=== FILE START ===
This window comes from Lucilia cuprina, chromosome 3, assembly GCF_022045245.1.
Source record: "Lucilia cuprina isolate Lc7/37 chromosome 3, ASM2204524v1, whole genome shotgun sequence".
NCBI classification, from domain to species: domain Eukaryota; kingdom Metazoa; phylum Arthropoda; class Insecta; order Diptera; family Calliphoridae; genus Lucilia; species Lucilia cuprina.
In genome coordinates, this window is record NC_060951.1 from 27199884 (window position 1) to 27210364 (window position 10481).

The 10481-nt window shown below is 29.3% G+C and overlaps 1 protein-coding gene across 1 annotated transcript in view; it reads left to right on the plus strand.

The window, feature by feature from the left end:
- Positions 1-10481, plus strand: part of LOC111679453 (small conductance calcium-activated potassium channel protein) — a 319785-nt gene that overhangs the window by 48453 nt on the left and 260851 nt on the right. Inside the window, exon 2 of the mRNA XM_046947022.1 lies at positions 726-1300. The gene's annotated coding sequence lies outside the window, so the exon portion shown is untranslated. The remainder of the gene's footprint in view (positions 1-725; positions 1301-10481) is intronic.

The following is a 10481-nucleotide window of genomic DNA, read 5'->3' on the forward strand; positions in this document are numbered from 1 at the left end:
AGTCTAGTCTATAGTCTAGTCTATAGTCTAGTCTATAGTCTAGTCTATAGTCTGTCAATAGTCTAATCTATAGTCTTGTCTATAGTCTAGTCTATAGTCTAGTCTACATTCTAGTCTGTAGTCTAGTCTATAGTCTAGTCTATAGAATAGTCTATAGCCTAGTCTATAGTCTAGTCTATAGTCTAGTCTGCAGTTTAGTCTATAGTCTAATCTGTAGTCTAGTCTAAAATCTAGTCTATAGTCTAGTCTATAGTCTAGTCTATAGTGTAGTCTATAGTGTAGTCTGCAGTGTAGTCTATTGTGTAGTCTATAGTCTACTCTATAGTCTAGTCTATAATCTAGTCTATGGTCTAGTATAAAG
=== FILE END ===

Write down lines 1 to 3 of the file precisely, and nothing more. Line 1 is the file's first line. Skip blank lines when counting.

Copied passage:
This window comes from Lucilia cuprina, chromosome 3, assembly GCF_022045245.1.
Source record: "Lucilia cuprina isolate Lc7/37 chromosome 3, ASM2204524v1, whole genome shotgun sequence".
NCBI classification, from domain to species: domain Eukaryota; kingdom Metazoa; phylum Arthropoda; class Insecta; order Diptera; family Calliphoridae; genus Lucilia; species Lucilia cuprina.